Attorney General Ellen Rosenblum stated the companies were selling and advertising products and services as a “so-called Covid-19 ‘cure'” and were advertising in a way that told people they were selling to boost immunity and keep people healthy from the virus.
The attorney general’s office said all the claims were unproven scientifically or were not approved by the U.S. Food and Drug Administration, the Center for Disease Control, or even the World Health Organization.
“Understandably, people are scared about contracting Covid-19 and these companies and clinics preyed on that fear. We would all love an easy ‘fix’ or a ‘cure’ to Covid-19, but companies cannot sell something that has not been approved by the CDC or the FDA,” said Attorney General Rosenblum in a statement. “Selling false promises could have dangerous consequences to somebody’s health and give people a false sense of security.”
The three companies cited in southern Oregon were Ashland Natural Medicine and Holistic Health Acupuncture in Ashland and Heirloom Organics in Grants Pass.
The Ashland businesses were both cited for promoting herbal remedies that were useful in alleviating or preventing illness. Heirloom Organics was marked for selling protection kits ranging from about $170 to nearly $500. Each kit had face masks and biohazard gear that the company said were approved by the CDC or the WHO to protect specifically against COVID-19. The attorney general’s office said those claims were inaccurate.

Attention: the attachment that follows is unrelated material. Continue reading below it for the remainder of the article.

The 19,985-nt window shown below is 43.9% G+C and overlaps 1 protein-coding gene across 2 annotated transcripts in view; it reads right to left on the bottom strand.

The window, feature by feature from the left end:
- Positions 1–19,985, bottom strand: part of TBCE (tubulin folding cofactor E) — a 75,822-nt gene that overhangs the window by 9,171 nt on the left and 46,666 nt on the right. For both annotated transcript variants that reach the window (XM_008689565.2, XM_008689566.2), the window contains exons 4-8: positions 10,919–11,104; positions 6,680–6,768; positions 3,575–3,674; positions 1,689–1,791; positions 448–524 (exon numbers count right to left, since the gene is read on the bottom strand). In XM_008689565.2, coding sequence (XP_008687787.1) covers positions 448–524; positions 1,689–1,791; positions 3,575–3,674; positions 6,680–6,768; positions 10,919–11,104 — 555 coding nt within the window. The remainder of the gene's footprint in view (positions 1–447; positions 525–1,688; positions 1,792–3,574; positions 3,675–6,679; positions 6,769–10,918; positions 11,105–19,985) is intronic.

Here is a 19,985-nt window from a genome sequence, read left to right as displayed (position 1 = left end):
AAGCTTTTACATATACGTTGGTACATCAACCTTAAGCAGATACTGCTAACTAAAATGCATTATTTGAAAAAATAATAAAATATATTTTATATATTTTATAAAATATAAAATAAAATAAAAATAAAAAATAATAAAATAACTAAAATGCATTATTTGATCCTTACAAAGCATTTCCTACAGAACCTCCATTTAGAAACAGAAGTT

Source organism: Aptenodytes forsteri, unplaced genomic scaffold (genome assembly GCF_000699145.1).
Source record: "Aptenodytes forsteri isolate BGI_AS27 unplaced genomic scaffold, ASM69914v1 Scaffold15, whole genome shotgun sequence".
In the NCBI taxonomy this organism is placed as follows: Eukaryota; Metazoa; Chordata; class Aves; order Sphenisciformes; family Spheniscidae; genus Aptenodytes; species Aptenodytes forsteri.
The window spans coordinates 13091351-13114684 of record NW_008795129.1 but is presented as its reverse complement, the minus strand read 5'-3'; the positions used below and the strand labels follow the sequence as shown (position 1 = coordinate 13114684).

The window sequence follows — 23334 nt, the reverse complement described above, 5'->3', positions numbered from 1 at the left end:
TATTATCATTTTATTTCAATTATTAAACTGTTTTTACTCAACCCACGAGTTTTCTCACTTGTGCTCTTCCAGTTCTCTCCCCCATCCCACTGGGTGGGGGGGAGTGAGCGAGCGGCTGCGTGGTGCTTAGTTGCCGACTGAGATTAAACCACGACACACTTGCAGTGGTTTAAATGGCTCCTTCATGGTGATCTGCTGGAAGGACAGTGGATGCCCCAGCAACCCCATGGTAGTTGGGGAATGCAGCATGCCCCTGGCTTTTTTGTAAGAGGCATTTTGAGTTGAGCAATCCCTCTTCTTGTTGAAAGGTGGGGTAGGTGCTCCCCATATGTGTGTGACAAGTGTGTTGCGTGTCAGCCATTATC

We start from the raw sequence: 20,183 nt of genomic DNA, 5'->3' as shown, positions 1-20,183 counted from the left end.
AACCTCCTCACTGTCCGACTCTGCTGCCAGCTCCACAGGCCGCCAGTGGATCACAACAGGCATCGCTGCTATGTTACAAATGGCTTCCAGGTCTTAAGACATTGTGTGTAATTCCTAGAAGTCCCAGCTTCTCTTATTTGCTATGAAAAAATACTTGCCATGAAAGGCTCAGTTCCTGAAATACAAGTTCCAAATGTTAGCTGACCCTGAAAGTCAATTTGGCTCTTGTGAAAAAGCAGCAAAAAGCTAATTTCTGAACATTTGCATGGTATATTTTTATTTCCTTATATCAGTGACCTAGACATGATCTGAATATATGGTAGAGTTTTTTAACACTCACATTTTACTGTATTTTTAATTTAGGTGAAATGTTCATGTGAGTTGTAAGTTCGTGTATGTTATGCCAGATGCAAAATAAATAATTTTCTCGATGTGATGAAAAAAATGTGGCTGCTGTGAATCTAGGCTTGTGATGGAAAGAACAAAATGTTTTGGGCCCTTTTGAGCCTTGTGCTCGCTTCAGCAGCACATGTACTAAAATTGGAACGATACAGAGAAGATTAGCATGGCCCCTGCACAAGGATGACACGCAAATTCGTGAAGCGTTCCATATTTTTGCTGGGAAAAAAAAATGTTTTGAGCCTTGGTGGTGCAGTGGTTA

“Oftentimes they were some sort of natural oils or herbal products, something like that that supposedly cured or reduced likelihood of contracting Covid-19,” said Chuck Harwood, regional director of the Federal Trade Commission.
Each company was sent a warning letter from the FTC telling them to cease all sales and advertisements of the products or services. The commission says it’s received over 1,100 complaints regarding COVID-related trade issues. A third of those involved false advertising of products.
“They’re making those representations based on no scientific analysis on whether the product actually works on COVID-19,” said Harwood. “Covid-19 is just too new to have the kinds of studies you’d expect to see people doing.”
The commission has sent some 250 warning letters to businesses across the country including those in Oregon. The FTC says this type of fake advertising becomes more common during national emergencies as people’s fears and concerns cloud their normal judgement. Harwood says they’ve seen this type of issue pop up after instances like 9-11 but the degree of products being peddled for a pandemic of this magnitude is unprecedented.
“We’re scared, we’re not sure what’s happening and I think in that situation people are willing to take a few more risks,” said Harwood. “So we are seeing people that are trying products, things, treatments maybe they wouldn’t try in other circumstances.”
The companies cited have settled with the Oregon attorney general. They can no longer promote claims their products can provide cure to Covid-19. So far, there is still no cure for this virus.
The FTC asks that if you have a complaint about a company that is citing products that can cure COVID-19, report to your state attorney general or the FTC page online.
To report Covid-19 related fraud, call 877-877-9392 or file a complaint online at www.OregonConsumer.gov. Consumers who have concerns about price gouging are encouraged to call the DOJ’s price gouging hotline at 503-378-8442.